You can't really separate composition and exposure since depth of field is almost always a consideration when composing a shot..
I strongly recommend that you start off by shooting everything in manual exposure mode, not because you will get better pictures that way, but because it will force you to think carefully about every shot that you take.Chris R..
I agree. Shoot manual aperture and shutter speeds, and focus manually. This will teach you how and why you are getting correctly exposed shots. Framing experience will result naturally as you shoot more. And do that, shoot loads and learn by experience. It costs nothing on digital.jules.
You can't really separate composition and exposure since depth offield is almost always a consideration when composing a shot..
I strongly recommend that you start off by shooting everything inmanual exposure mode, not because you will get better pictures thatway, but because it will force you to think carefully about everyshot that you take.Chris R.
Why can't you blow bubbles with chewing gum?..
Obviously, this is a generalization for which there are exceptions, but many of us shoot outdoors using Av and indoors using M. Like another poster said, you can't separate exposure and composition. I frequently quickly compose, then expose, then refine the composition, then expose again..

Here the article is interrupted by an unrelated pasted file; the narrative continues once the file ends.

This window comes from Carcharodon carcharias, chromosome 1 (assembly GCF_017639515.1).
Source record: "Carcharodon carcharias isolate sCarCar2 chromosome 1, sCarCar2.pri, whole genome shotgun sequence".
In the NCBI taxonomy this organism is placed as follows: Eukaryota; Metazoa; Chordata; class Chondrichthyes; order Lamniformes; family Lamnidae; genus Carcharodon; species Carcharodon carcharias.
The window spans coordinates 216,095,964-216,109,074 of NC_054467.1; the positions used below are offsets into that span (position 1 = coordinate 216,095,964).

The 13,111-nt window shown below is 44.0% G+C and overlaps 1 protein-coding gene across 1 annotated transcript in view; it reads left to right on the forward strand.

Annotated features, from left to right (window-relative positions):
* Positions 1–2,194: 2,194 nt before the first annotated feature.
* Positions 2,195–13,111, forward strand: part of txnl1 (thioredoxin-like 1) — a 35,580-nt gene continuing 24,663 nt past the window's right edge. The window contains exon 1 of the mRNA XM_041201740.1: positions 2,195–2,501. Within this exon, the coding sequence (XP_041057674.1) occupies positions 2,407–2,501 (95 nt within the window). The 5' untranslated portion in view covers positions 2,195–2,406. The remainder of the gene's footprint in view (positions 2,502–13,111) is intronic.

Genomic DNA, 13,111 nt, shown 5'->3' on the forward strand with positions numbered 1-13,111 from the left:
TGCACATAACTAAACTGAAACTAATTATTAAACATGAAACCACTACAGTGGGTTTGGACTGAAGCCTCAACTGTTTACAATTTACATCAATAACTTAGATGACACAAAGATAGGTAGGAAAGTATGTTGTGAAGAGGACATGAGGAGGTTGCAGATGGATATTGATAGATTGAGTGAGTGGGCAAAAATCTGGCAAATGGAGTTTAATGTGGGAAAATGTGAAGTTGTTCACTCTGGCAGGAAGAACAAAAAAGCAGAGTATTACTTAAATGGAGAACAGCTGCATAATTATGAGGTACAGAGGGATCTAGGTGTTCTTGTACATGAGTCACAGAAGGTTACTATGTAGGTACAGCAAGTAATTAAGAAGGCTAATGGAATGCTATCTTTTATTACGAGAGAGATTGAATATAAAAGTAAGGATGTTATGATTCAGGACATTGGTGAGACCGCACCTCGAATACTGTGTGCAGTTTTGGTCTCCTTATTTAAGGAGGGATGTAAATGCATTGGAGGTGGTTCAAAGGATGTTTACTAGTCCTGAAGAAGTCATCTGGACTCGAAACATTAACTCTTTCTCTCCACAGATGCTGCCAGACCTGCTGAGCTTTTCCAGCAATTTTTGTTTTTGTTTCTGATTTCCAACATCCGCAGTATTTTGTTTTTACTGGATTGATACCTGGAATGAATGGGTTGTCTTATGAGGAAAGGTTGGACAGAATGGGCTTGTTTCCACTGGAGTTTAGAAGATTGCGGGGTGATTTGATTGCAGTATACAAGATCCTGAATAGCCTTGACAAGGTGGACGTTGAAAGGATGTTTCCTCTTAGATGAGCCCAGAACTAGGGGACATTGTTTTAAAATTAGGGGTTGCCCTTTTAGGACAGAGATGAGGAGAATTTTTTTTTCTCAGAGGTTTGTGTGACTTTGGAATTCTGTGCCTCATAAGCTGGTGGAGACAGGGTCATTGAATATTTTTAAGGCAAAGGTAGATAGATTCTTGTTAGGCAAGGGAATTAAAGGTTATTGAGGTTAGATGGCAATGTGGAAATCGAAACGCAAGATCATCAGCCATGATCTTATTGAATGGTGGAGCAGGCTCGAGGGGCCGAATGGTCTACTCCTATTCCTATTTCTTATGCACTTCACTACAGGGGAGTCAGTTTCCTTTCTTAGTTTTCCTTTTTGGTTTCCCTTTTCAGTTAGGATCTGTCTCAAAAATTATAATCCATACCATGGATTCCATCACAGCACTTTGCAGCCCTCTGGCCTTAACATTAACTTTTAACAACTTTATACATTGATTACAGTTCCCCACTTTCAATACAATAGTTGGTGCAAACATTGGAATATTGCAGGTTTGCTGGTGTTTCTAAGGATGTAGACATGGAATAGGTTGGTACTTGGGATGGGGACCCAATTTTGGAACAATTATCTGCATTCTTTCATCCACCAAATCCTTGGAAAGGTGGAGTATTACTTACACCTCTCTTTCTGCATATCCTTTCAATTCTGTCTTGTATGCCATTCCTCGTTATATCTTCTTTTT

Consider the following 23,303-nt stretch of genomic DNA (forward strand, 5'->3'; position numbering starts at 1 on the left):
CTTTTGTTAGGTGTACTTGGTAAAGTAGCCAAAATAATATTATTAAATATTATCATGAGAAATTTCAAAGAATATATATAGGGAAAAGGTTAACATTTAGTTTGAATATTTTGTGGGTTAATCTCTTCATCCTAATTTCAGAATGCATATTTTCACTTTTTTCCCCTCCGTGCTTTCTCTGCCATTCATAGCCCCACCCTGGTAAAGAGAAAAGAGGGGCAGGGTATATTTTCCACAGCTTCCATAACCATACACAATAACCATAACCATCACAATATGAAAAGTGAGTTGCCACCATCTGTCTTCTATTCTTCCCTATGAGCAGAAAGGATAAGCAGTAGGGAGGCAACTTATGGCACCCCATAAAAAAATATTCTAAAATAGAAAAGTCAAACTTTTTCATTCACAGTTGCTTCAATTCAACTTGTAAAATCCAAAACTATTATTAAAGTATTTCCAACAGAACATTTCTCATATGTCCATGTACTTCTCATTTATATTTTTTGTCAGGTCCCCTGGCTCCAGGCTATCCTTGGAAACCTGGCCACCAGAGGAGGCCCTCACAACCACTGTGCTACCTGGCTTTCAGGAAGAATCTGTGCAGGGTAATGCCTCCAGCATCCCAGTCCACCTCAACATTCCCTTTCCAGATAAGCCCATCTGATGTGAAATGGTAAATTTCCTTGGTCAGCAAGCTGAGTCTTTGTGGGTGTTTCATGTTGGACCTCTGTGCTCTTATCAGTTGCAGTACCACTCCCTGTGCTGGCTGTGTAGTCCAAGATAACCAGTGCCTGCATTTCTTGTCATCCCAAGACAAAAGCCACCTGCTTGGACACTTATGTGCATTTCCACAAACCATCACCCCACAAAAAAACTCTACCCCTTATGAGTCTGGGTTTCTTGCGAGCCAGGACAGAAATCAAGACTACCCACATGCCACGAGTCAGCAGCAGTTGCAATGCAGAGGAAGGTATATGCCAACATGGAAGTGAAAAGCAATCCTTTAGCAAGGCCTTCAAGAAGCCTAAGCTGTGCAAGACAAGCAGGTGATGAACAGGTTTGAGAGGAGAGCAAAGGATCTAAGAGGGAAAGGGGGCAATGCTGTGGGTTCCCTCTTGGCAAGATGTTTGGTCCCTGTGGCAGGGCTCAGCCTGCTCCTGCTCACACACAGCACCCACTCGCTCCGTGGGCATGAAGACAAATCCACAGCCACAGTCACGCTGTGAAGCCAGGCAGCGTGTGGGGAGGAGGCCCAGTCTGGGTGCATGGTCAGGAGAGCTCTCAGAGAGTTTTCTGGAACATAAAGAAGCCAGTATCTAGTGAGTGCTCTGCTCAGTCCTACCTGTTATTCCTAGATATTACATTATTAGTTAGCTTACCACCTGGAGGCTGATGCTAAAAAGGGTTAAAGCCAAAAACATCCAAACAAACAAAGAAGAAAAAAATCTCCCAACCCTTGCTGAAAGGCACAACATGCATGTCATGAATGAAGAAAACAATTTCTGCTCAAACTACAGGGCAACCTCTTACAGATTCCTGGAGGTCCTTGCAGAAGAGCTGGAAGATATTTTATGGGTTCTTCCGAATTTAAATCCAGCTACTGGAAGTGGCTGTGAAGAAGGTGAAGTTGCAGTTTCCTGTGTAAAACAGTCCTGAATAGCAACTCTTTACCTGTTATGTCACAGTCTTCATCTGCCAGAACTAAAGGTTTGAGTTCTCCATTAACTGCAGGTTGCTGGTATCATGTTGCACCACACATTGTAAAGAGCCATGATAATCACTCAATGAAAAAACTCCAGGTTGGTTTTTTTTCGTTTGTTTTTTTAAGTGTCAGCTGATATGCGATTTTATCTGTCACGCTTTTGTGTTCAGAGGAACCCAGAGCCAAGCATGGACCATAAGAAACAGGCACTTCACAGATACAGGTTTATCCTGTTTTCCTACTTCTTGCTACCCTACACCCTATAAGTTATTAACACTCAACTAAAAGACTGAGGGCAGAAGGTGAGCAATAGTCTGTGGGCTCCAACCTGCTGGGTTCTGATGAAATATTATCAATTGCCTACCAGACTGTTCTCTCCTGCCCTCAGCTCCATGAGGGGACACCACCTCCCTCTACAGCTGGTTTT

You'll be working on composition with every shot, forever..
I'm going to vote for "assisted" as opposed to manual as a strating point. If you go with fully manual then you can end up with enough variables being juggled that it's hard to figure out which one is doing what to your shots..
I'll suggest that you start out using the aperture priority mode. Get a good feel for how the aperture affect the depth of field in your images without having to worry about your shots being too badly under/over exposed..
Move on to shutter priority. You'll get a feel for how much motion you can stop - what you can comfortably handhold, etc..
Once you have a solid understanding of the effects of apereture and shutterspeed, then you can go to town in manual..
You'll still need to set aside some time to play with the exposure compensation in the camera. Also, shooting with a flash will be very, very different. No shortage of things to learn ..
Take a photography course or read a lot to find out what makes a good photo. check out onexposure.net and look at the critique forums on rejected photos. onexposure is a judged photo sharing site so only decent stuff gets on. check out kenrockwell.com the 'how-to' section...